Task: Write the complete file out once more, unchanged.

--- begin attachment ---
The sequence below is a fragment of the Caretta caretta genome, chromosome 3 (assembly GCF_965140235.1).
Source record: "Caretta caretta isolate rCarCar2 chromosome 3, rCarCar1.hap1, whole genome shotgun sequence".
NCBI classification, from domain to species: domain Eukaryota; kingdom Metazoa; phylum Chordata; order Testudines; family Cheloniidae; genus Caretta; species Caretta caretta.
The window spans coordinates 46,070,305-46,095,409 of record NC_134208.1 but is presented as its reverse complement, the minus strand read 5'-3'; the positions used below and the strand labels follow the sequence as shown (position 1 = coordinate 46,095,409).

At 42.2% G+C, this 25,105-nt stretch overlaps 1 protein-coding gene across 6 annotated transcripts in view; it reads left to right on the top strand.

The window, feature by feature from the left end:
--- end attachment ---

The sequence below is a fragment of the Caretta caretta genome, chromosome 3 (assembly GCF_965140235.1).
Source record: "Caretta caretta isolate rCarCar2 chromosome 3, rCarCar1.hap1, whole genome shotgun sequence".
NCBI classification, from domain to species: domain Eukaryota; kingdom Metazoa; phylum Chordata; order Testudines; family Cheloniidae; genus Caretta; species Caretta caretta.
The window spans coordinates 46,070,305-46,095,409 of record NC_134208.1 but is presented as its reverse complement, the minus strand read 5'-3'; the positions used below and the strand labels follow the sequence as shown (position 1 = coordinate 46,095,409).

At 42.2% G+C, this 25,105-nt stretch overlaps 1 protein-coding gene across 6 annotated transcripts in view; it reads left to right on the top strand.

The window, feature by feature from the left end: